By CORBIN HIAR
More than 800 U.S. buildings certified as “sustainable” are at extreme risk of flooding — and may have to be abandoned as the planet continues to overheat.
That’s because the U.S. Green Building Council — an influential nonprofit that works to make buildings more climate-friendly — has for years largely overlooked the impact of extreme weather. Its point-based Leadership in Energy and Environmental Design certification generally offers new building projects just four points out of a possible 110 for taking steps to protect projects from flooding.
LEED certification is a big deal: It’s subsidized or required by more than 350 local and state governments as well as the General Services Administration, which manages the vast federal building stock.
But the LEED system has a significant shortcoming
The Green Building Council has affixed its coveted three-leaved seal to 830 new buildings in the past decade that have as much as a 50 percent chance of flooding every year, according to an analysis by POLITICO’s E&E News and the First Street Foundation, a nonprofit that models likely climate impacts.
Design experts said the findings suggest that tens of millions of tax dollars have been directed toward new projects that may need to be repeatedly repaired or torn down before the end of their expected life span. That raises questions about whether some green buildings are truly sustainable.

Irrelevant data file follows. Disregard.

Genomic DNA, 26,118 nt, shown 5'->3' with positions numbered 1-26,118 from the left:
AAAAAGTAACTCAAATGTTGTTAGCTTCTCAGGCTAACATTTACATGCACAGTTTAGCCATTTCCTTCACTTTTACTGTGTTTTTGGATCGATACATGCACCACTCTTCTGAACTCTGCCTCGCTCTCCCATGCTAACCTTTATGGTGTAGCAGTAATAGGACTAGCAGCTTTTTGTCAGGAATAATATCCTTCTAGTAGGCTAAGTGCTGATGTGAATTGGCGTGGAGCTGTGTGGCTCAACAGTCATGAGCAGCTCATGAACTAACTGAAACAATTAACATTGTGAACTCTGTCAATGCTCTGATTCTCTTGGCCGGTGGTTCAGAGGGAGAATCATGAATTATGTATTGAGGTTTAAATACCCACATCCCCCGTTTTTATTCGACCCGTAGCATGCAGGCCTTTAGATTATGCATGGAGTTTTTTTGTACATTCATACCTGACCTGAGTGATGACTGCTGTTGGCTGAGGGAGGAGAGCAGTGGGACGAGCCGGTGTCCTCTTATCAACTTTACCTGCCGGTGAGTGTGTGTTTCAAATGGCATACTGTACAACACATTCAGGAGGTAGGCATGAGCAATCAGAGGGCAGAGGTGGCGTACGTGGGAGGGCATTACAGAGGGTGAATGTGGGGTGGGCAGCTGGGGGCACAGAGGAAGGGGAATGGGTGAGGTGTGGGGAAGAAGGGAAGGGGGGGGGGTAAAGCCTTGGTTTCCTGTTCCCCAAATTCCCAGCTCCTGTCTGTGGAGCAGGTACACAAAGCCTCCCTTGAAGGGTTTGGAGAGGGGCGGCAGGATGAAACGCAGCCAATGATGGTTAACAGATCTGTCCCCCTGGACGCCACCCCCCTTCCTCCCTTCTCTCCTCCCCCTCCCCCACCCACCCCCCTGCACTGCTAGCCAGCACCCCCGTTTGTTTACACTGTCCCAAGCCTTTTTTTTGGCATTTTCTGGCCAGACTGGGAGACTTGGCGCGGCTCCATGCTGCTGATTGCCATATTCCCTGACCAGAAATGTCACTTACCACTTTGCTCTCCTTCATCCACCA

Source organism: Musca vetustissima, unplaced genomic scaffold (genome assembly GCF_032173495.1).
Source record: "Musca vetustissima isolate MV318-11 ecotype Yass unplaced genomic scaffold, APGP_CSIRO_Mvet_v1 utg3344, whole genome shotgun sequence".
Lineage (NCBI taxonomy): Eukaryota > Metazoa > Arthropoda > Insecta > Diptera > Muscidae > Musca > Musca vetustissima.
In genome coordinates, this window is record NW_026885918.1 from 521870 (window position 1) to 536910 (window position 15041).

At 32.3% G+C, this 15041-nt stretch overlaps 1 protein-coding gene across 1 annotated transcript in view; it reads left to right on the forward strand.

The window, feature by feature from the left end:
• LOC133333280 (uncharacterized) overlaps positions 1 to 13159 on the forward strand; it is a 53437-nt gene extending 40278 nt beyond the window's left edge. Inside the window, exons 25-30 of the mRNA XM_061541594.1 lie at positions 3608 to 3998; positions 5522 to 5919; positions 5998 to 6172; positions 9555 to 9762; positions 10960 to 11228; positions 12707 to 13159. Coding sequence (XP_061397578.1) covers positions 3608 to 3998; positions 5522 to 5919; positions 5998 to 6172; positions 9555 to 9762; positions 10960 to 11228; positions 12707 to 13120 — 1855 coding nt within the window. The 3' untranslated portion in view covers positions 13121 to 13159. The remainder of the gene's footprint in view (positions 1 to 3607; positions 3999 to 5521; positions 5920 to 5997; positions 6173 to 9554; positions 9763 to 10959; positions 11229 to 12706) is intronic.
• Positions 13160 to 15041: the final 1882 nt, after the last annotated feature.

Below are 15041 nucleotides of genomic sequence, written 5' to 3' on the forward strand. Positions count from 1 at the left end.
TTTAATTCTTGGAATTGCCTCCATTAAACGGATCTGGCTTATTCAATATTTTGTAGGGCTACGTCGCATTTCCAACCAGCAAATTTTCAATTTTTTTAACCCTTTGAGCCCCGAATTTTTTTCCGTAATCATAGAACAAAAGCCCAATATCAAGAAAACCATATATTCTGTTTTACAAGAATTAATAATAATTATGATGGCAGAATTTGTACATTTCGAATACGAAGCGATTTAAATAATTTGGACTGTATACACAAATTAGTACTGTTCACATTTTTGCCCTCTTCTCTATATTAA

“It’s a contradiction to call something sustainable if it’s also prone to hazards like flood,” said Samuel Brody, the director of Texas A&M University’s Institute for a Disaster Resilient Texas.
It’s difficult to know how many new LEED buildings have flooded because the Green Building Council doesn’t track that information and most states don’t require building owners to disclose such details. But E&E News visited two LEED-certified buildings in Fort Lauderdale, Fla., that were damaged in a recent deluge and found several others across the country that had been temporarily shuttered due to floodwaters.
The Biden administration and industry groups are working to better integrate resilience into local building codes and the LEED rating system. Yet the Green Building Council said any improvements to LEED won’t happen until 2025 at the earliest.